Are you measuring the success of your marketing campaigns? No matter how beautiful the design or snappy the copy, what is most important is that it gets results. But what does success even look like? “Success” can be defined in many ways. Let’s look at five of the most common ways to determine whether your efforts are working.
1. Response rates: One of the top-line ways to measure success is response rate. How many people took some kind of action — made a phone call, clicked a link, or went to your website? If your marketing goal is brand awareness, the response rate is useful.
2. Conversion rate: Not every phone call, mail piece open, or click-through results in a sale. If you want to measure the effectiveness of your message, conversion rate (the percentage of people who took the desired action) is a more useful measure of success.
3. Dollars per sale: Once someone decides to buy, how much do they spend? This metric can make or break your return on investment. For example, if it costs you $10 to acquire each customer and your average order size is $10, it doesn’t matter if you get a 28% response rate. You still aren’t making money.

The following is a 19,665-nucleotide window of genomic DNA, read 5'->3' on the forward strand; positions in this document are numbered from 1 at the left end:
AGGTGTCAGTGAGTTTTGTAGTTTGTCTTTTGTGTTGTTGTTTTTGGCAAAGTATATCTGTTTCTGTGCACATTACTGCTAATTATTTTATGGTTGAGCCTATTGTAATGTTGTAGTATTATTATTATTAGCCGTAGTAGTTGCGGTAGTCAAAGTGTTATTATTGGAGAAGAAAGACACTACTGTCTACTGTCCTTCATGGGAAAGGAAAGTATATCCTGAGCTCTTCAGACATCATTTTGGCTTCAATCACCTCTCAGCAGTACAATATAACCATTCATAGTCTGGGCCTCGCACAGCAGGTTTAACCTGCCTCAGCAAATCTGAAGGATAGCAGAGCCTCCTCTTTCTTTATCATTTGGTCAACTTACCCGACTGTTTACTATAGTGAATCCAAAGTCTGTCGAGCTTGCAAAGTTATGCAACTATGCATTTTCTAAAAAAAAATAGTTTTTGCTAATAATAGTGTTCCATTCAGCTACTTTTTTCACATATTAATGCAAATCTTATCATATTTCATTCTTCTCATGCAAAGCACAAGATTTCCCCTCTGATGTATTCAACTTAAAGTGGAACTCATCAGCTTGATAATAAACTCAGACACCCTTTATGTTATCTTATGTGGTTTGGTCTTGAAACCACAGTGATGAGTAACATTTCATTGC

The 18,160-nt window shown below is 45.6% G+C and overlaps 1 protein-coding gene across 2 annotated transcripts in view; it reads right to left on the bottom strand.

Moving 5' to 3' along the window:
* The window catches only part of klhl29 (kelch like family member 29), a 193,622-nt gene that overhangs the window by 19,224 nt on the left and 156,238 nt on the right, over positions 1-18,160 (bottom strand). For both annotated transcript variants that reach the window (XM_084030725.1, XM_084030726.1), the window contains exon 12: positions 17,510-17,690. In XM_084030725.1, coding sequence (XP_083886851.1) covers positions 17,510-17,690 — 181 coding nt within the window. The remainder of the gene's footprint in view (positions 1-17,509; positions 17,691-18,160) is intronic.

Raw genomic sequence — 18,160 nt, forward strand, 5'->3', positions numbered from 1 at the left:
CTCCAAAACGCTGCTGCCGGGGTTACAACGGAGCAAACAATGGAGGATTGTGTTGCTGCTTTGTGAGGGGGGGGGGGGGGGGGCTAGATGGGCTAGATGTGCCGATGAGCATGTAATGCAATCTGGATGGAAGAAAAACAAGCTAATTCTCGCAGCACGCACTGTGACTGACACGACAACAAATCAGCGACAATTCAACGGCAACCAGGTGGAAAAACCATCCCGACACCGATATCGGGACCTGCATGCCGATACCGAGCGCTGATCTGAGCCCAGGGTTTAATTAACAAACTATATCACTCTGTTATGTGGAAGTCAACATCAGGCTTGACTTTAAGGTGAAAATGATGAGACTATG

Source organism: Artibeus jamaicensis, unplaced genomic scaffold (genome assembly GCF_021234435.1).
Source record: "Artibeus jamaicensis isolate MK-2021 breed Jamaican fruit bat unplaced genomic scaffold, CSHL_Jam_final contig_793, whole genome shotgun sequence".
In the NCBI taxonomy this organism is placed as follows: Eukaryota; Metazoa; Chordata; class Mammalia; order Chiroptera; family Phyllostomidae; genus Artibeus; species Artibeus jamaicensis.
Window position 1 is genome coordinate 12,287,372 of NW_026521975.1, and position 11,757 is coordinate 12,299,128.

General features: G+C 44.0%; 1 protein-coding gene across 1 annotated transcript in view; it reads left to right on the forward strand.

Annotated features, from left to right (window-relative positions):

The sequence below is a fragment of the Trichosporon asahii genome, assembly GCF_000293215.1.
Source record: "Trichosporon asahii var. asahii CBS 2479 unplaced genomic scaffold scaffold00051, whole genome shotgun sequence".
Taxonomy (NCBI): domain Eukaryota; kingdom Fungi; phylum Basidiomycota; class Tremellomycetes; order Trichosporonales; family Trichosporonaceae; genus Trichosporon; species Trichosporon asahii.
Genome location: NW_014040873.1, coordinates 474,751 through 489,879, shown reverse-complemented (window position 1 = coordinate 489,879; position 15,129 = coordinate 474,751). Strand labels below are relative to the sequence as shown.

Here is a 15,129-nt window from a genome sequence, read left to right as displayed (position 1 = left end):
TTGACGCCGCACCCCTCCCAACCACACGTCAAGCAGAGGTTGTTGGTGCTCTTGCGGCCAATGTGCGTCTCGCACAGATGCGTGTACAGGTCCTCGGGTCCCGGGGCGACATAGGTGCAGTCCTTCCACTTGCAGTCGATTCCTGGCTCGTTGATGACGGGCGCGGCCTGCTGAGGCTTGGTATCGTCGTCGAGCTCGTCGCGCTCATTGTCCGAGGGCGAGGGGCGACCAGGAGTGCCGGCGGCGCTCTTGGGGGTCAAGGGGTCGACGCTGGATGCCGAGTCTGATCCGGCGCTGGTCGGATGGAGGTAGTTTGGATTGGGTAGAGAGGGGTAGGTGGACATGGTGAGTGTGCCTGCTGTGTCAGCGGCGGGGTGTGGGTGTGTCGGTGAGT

4. Customer retention: Profitability doesn’t come in a single sale for many companies. It comes in paid subscriptions, repeat sales, or other forms of recurring revenue. Athletic clubs and automotive clubs are good examples. Here, “success” is dependent on your ability to retain the customers you’ve gained.
5. ROI: All of the above metrics are important, but your overall profitability is determined by considering your total costs, including database management, design, print, and mailing. If your campaign costs you $50,000 and brings in $75,000, your ROI is 50%. If your campaign brought in $110,000 but cost you $100,000, you brought in more money, but the ROI was only 10%.
Which form of measurement is right for you? It depends on what you are trying to accomplish. Are you trying to boost brand awareness? Increase basket sizes? Ensure customer retention? Once you clearly define your goals, you can align those goals with the right measurement tools to get the insight you need.